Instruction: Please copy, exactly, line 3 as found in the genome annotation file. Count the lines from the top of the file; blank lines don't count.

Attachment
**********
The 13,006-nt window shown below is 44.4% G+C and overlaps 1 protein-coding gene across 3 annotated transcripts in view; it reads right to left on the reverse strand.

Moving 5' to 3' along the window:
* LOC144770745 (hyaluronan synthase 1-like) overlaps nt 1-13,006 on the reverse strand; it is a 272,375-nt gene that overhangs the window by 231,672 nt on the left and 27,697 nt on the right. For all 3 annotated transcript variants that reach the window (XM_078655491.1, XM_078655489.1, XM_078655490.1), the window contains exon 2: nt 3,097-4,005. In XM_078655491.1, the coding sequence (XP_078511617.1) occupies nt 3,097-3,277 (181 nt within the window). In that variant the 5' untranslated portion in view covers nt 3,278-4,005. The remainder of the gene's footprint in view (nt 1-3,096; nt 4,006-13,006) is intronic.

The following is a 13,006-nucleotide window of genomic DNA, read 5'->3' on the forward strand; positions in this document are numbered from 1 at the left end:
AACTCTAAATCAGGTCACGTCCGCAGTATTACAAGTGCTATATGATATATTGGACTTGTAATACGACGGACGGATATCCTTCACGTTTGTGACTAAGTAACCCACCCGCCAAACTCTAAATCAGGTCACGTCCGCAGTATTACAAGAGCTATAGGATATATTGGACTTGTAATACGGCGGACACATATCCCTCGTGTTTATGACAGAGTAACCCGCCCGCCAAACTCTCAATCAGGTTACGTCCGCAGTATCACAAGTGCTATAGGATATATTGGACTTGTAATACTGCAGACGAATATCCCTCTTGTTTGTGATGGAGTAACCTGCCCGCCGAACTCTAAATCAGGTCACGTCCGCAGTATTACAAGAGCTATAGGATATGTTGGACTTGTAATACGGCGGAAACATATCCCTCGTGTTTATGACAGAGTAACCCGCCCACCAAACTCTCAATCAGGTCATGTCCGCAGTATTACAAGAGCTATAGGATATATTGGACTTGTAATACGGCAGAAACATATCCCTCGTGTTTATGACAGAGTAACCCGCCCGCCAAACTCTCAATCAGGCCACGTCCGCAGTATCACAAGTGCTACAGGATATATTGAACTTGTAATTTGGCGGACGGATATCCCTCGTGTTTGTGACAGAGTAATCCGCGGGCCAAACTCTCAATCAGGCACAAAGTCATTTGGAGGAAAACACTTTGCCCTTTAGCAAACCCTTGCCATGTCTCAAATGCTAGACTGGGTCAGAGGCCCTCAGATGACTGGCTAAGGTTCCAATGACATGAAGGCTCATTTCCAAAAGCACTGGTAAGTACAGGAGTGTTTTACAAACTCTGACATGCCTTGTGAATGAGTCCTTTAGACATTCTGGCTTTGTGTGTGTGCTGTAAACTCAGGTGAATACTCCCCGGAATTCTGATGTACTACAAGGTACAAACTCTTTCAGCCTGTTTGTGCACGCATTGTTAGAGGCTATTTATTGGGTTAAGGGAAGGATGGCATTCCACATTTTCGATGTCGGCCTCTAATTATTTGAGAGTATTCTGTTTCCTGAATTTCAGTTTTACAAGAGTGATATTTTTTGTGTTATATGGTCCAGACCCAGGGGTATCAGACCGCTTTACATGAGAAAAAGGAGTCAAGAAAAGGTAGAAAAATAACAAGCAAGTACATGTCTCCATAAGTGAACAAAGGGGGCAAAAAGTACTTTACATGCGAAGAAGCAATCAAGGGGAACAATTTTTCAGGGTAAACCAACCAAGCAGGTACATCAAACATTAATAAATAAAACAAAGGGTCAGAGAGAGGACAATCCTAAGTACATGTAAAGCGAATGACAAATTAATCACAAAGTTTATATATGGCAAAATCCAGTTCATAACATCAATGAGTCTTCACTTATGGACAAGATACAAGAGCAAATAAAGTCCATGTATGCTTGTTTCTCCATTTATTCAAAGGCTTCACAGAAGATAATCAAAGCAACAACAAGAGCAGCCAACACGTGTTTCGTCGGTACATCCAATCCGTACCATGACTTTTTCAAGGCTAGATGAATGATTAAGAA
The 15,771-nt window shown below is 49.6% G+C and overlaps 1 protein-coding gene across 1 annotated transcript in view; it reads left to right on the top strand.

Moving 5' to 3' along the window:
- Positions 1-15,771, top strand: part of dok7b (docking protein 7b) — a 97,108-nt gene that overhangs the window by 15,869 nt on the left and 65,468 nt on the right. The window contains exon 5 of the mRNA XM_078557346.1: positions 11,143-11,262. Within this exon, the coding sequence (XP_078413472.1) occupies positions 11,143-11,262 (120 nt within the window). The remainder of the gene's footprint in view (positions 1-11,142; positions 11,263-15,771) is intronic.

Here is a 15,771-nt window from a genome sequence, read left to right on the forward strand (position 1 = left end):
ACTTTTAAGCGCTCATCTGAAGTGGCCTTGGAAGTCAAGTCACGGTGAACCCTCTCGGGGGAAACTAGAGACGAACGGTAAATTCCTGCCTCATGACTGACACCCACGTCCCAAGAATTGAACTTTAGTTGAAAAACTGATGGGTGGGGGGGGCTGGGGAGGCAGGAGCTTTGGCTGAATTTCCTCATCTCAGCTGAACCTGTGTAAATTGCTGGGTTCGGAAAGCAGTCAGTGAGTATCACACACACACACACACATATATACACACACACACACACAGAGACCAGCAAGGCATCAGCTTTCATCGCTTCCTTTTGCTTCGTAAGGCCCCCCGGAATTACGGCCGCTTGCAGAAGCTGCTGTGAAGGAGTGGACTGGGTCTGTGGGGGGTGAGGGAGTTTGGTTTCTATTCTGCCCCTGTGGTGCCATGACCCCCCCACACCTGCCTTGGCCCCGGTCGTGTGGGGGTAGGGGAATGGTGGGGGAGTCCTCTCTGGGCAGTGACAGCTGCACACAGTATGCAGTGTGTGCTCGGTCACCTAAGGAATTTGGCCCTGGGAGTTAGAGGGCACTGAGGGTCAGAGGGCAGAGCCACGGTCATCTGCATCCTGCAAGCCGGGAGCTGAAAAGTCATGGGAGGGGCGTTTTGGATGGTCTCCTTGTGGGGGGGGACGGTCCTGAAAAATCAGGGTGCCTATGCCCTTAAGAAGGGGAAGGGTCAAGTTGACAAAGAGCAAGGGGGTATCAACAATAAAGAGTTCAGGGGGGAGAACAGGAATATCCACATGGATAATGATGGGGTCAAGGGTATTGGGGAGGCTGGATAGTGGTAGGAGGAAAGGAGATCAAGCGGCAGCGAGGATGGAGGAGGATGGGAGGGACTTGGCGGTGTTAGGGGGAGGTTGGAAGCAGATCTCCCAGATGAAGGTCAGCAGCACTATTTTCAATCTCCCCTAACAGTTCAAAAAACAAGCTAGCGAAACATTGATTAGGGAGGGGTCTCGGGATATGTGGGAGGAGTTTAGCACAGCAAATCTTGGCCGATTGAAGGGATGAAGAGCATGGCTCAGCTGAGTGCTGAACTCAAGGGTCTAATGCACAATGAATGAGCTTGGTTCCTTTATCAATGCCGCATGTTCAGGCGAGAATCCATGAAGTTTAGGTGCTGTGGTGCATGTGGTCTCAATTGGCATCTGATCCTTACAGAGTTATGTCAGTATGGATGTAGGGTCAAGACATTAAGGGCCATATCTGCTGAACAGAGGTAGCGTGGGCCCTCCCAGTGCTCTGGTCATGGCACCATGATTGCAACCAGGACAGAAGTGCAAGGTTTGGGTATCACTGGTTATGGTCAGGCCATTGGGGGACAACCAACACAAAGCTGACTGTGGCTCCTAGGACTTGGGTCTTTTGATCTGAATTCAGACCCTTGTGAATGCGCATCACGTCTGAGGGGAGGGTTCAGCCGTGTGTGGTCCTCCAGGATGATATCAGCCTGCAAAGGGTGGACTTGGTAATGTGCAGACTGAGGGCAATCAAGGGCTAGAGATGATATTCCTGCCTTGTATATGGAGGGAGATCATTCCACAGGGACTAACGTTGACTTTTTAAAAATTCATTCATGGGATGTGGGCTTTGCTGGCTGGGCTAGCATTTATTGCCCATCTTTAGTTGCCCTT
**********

* LOC144770745 (hyaluronan synthase 1-like) overlaps nt 1-13,006 on the reverse strand; it is a 272,375-nt gene that overhangs the window by 231,672 nt on the left and 27,697 nt on the right. For all 3 annotated transcript variants that reach the window (XM_078655491.1, XM_078655489.1, XM_078655490.1), the window contains exon 2: nt 3,097-4,005. In XM_078655491.1, the coding sequence (XP_078511617.1) occupies nt 3,097-3,277 (181 nt within the window). In that variant the 5' untranslated portion in view covers nt 3,278-4,005. The remainder of the gene's footprint in view (nt 1-3,096; nt 4,006-13,006) is intronic.